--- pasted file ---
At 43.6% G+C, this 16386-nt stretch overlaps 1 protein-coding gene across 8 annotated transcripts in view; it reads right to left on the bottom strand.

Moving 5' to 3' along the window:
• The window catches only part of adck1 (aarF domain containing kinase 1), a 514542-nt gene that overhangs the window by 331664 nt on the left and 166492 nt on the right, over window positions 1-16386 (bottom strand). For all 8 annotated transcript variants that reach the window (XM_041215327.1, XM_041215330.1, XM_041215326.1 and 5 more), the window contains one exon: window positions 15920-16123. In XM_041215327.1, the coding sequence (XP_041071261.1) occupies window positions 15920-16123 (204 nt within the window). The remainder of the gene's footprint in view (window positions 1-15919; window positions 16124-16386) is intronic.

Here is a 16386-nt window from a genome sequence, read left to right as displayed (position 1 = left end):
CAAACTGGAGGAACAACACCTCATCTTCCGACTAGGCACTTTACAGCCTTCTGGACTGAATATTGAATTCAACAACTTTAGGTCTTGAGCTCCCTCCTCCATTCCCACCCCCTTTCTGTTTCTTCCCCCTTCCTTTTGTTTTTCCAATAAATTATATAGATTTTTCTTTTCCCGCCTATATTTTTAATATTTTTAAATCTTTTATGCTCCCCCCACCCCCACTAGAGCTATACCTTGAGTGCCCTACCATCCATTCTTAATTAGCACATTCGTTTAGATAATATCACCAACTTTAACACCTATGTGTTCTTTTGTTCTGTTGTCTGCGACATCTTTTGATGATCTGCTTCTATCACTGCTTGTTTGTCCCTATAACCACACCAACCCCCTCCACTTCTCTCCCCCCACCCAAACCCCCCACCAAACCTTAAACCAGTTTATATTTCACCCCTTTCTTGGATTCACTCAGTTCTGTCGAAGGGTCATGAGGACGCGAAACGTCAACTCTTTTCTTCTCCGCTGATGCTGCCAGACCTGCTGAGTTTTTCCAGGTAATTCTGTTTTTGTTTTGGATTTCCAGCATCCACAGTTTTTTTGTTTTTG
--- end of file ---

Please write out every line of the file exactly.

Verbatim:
At 43.6% G+C, this 16386-nt stretch overlaps 1 protein-coding gene across 8 annotated transcripts in view; it reads right to left on the bottom strand.

Moving 5' to 3' along the window:
• The window catches only part of adck1 (aarF domain containing kinase 1), a 514542-nt gene that overhangs the window by 331664 nt on the left and 166492 nt on the right, over window positions 1-16386 (bottom strand). For all 8 annotated transcript variants that reach the window (XM_041215327.1, XM_041215330.1, XM_041215326.1 and 5 more), the window contains one exon: window positions 15920-16123. In XM_041215327.1, the coding sequence (XP_041071261.1) occupies window positions 15920-16123 (204 nt within the window). The remainder of the gene's footprint in view (window positions 1-15919; window positions 16124-16386) is intronic.

Here is a 16386-nt window from a genome sequence, read left to right as displayed (position 1 = left end):
CAAACTGGAGGAACAACACCTCATCTTCCGACTAGGCACTTTACAGCCTTCTGGACTGAATATTGAATTCAACAACTTTAGGTCTTGAGCTCCCTCCTCCATTCCCACCCCCTTTCTGTTTCTTCCCCCTTCCTTTTGTTTTTCCAATAAATTATATAGATTTTTCTTTTCCCGCCTATATTTTTAATATTTTTAAATCTTTTATGCTCCCCCCACCCCCACTAGAGCTATACCTTGAGTGCCCTACCATCCATTCTTAATTAGCACATTCGTTTAGATAATATCACCAACTTTAACACCTATGTGTTCTTTTGTTCTGTTGTCTGCGACATCTTTTGATGATCTGCTTCTATCACTGCTTGTTTGTCCCTATAACCACACCAACCCCCTCCACTTCTCTCCCCCCACCCAAACCCCCCACCAAACCTTAAACCAGTTTATATTTCACCCCTTTCTTGGATTCACTCAGTTCTGTCGAAGGGTCATGAGGACGCGAAACGTCAACTCTTTTCTTCTCCGCTGATGCTGCCAGACCTGCTGAGTTTTTCCAGGTAATTCTGTTTTTGTTTTGGATTTCCAGCATCCACAGTTTTTTTGTTTTTG